2017 has been a banner year for Yes fans, with the group finally inducted into the Rock and Roll Hall of Fame after far too a long a wait. While there has been some band turmoil, with two factions touring at the same time, the legacy group featuring Steve Howe, Alan White, Geoff Downes, Jon Davison and Billy Sherwood have let their music do the talking, with their Yestival tour that has seen the group on the road with Carl Palmer’s ELP Experience and Todd Rundgren.
Yes, joined this time out with second drummer and Steve Howe’s son Dylan, has been playing music from the first decade of the band’s existence, beginning with their self-titled 1969 debut through 1980’s Drama. As the online videos and fan raves can attest, the band is delivering on all fronts. As Yes make their way north for Canadian dates, and on the heels of the Yes 50 European Tour announcement that also sees the band preparing a new live album and more, I had the chance to talk to keyboardist Geoff Downes about the state of the band, and his own experiences touring with Asia alongside Journey earlier this summer, which came not long after the passing of Asia founding member/bassist/singer John Wetton.
Andy Burns: You guys have been on the road for Yestival. How’s it been going?
Geoff Downes: Yeah, it’s going really good. The audience response has been really nice.
Andy Burns: You were on a pretty extensive tour with Asia opening for Journey before regrouping with Yes. How was that tour for you? I would think a little bittersweet.
Geoff Downes: Yeah, we had lost John (Wetton) earlier this year, and that was a real blow to all of us. We had committed to the tour even while John was ill, we were all hoping that he would make a recovery, but sadly that didn’t happen. I think it was important to go out and do that tour, we had a really great opportunity to get Asia’s music out into the open, and that’s what John would have wanted. We did a nice tribute to John in the show, and we were very well received by the Journey fans. It was just very sad that John wasn’t there to share that with us.
Andy Burns: Bringing Billy Sherwood into the Asia fold as bassist and vocalist, that was at John’s request? Read the rest of this entry
In 1991, I was a 14-year-old kid who had become obsessed with progressive rock. I (regrettably) passed on seeing Yes on their massive Union tour, telling a friend I only knew “Owner of a Lonely Heart,” but not long after they came through Toronto I became a fan. They set me on the road to exploring the sounds of bands not willing to fit any sort of straight format.
Which brought me to King Crimson. Talking about a band that never fit a format – they couldn’t fit a mold, no matter how hard someone may have tried to fit them in to one. King Crimson’s 1969 debut album, In The Court Of The Crimson King, may be the definitive artifact of early progressive rock – esoteric lyrics, long suites, complex time changes – but the band never repeated that effort. Instead, they’d change line-ups and sounds, usually in whatever way guitarist/band mastermind Robert Fripp would choose. Following 1974’s Red (power-trio KC), the band went on hiatus until 1981’s Discipline, which would feature Fripp and returning drummer Bill Bruford working alongside bassist/stick player Tony Levin and guitarist Adrian Belew in a new Crimson iteration.
Which brings us to On (and off) The Road, the glorious new King Crimson box set that captures the band in all its 1980s goodness.
Every year I try to highlight some cool progressive rock offerings for our readers, and this year is no exception. For those of us that love the genre, 2015 was a fairly heady time, as one of the most influential artists in prog passed away.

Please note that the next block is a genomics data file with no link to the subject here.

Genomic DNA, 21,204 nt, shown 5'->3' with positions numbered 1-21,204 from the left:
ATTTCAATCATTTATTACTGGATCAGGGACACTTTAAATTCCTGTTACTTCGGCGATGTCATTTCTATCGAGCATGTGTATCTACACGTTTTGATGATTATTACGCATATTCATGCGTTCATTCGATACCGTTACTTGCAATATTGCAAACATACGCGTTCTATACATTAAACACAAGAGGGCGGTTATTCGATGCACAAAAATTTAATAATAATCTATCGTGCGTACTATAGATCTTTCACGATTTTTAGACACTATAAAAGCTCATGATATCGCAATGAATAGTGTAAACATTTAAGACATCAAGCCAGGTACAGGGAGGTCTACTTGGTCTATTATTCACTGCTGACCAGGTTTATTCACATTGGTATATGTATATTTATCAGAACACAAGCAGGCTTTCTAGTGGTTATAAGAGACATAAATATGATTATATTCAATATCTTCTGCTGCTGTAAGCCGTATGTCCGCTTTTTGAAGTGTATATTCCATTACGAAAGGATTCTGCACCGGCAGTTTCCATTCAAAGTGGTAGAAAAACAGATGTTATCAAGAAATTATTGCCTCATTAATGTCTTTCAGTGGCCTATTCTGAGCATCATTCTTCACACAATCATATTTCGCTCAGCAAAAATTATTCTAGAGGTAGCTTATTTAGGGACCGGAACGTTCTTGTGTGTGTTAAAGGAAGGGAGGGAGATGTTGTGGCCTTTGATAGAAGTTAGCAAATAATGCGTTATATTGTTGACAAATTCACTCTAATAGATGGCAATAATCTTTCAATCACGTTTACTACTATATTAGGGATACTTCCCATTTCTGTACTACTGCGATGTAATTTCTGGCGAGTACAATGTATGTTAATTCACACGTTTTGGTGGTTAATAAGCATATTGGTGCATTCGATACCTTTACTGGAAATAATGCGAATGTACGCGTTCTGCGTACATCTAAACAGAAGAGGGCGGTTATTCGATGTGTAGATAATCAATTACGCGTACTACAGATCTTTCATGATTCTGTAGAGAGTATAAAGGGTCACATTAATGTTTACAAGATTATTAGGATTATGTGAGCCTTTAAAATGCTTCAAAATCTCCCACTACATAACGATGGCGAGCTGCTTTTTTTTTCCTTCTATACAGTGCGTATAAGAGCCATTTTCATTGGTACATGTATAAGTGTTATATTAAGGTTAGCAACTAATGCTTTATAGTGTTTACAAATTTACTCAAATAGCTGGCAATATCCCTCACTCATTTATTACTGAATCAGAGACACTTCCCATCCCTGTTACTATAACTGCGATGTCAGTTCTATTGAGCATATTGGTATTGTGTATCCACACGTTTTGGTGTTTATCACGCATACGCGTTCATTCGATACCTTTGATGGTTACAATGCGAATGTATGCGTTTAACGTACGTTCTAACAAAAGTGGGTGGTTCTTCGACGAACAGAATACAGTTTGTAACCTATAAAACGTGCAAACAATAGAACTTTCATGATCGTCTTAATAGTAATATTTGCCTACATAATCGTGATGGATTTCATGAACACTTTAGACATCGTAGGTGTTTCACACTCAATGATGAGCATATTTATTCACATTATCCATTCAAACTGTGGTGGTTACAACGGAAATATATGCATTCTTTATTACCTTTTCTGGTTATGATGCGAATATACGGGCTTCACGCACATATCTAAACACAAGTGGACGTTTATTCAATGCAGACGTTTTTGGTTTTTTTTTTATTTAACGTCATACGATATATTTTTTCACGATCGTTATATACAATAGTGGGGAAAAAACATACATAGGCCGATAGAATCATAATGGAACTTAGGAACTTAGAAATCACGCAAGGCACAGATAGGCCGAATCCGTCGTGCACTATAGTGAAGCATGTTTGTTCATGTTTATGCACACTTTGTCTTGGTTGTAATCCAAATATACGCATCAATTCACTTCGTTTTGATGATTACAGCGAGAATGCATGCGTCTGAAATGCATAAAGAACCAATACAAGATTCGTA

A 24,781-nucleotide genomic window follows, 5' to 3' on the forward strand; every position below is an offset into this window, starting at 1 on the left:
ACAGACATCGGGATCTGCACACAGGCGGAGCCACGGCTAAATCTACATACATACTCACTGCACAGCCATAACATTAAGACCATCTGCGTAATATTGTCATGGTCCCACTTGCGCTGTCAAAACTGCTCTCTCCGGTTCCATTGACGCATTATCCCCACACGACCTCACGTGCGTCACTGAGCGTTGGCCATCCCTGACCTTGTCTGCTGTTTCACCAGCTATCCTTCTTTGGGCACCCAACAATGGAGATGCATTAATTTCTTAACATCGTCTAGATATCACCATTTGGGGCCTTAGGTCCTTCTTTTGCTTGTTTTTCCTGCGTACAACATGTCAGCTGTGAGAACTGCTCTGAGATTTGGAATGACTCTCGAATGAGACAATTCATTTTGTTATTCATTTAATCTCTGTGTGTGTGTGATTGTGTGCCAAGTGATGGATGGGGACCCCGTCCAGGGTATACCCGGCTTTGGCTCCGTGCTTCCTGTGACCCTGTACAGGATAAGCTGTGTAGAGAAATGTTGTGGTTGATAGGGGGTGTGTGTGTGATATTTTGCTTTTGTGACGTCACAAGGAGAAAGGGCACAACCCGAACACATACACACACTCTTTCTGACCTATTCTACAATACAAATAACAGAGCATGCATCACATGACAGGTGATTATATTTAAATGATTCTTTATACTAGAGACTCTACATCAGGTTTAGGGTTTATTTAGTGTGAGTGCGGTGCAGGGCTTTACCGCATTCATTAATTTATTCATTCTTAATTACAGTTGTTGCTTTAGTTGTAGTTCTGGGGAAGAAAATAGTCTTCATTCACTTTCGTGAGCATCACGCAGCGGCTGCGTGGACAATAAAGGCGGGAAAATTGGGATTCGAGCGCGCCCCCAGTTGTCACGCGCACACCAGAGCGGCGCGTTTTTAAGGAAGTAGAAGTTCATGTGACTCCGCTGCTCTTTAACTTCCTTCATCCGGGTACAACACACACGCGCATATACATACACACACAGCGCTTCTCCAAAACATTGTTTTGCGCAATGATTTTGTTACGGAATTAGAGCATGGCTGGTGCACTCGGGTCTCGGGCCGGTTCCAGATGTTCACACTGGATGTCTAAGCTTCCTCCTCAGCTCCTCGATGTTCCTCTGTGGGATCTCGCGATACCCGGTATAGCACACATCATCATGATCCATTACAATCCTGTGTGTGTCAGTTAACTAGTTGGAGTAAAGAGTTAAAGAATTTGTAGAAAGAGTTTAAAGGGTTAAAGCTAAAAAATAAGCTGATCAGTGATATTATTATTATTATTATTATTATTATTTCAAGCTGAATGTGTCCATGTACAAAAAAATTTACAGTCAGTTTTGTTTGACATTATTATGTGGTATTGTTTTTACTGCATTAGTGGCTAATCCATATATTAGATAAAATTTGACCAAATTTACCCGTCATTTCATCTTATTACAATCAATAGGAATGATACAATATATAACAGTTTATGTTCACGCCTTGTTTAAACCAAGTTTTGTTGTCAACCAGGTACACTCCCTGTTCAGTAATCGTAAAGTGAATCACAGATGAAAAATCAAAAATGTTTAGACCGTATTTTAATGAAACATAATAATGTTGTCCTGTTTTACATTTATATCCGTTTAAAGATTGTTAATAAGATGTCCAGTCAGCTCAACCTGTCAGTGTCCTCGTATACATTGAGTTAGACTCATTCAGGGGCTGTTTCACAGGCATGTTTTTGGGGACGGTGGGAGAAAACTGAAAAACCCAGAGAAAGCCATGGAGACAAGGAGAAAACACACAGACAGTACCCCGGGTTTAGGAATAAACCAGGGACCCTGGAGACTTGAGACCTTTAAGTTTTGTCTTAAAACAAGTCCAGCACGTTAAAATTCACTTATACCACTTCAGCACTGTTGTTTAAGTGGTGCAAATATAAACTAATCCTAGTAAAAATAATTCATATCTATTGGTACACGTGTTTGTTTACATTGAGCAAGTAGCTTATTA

As a huge fan of Yes, the loss of bassist Chris Squire hit me hard. My first bass was an imitation Rickenbacker, which I discovered not long after purchasing it that it was Squire’s bass of choice. The Fish, as he was known to fans, passed away this spring after a brief battle with a rare form of leukaemia. The band carries on, though, with Squire’s longtime friend and former Yesman Billy Sherwood ably filling his shoes on tour.
Prior to Squire’s passing, two live offerings from Yes were released in 2015. The first, Progeny: Seven Shows From Seventy-Two, is a massive offering of 7 complete shows from 1972, the band’s first tour with drummer Alan White, and done in support of their fifth album, the genre-defining Close To The Edge. The shows are virtually identical in song selection, so this is a release that is really tailor-made for die-hards willing to listen closely for the minutia – a change in phrasing, a variation in solo. The band is on fire, mind you – literally, going for the one each and every night. Read the rest of this entry
Biff Bam Pop Exclusive: Andy Burns talks to Jon Anderson about Yes, the Anderson Ponty Band, Chris Squire and more
As longtime Biff Bam Pop readers are aware, I’m a huge Yes fan. Over the years we’ve had reviews of the various recordings from the group, along with multiple interviews with the band’s current keyboardist Geoff Downes and former lead singer Benoit David. This past Friday saw the release of a new album from founding member and one of rock’s most revered vocalists, Jon Anderson. Better Late Than Never is the first collaboration between Anderson and heralded violinist Jean-Luc Ponty, who has worked with Frank Zappa, Return To Forever and Mahavishnu Orchestra. Together, the Anderson Ponty Band have created new music, while also reinterpreting material from both musician’s legendary catalogues.
To talk to the man who laid the foundation of progressive rock beside Yes bassist Chris Squire…well, as you can imagine, it was a very exciting opportunity for yours truly.
You’ll be able to hear the entire conversation between myself and Jon Anderson in November with the second instalment of the Biff Bam Podcast; in the meantime, here are a few choice selections from our chat. Enjoy!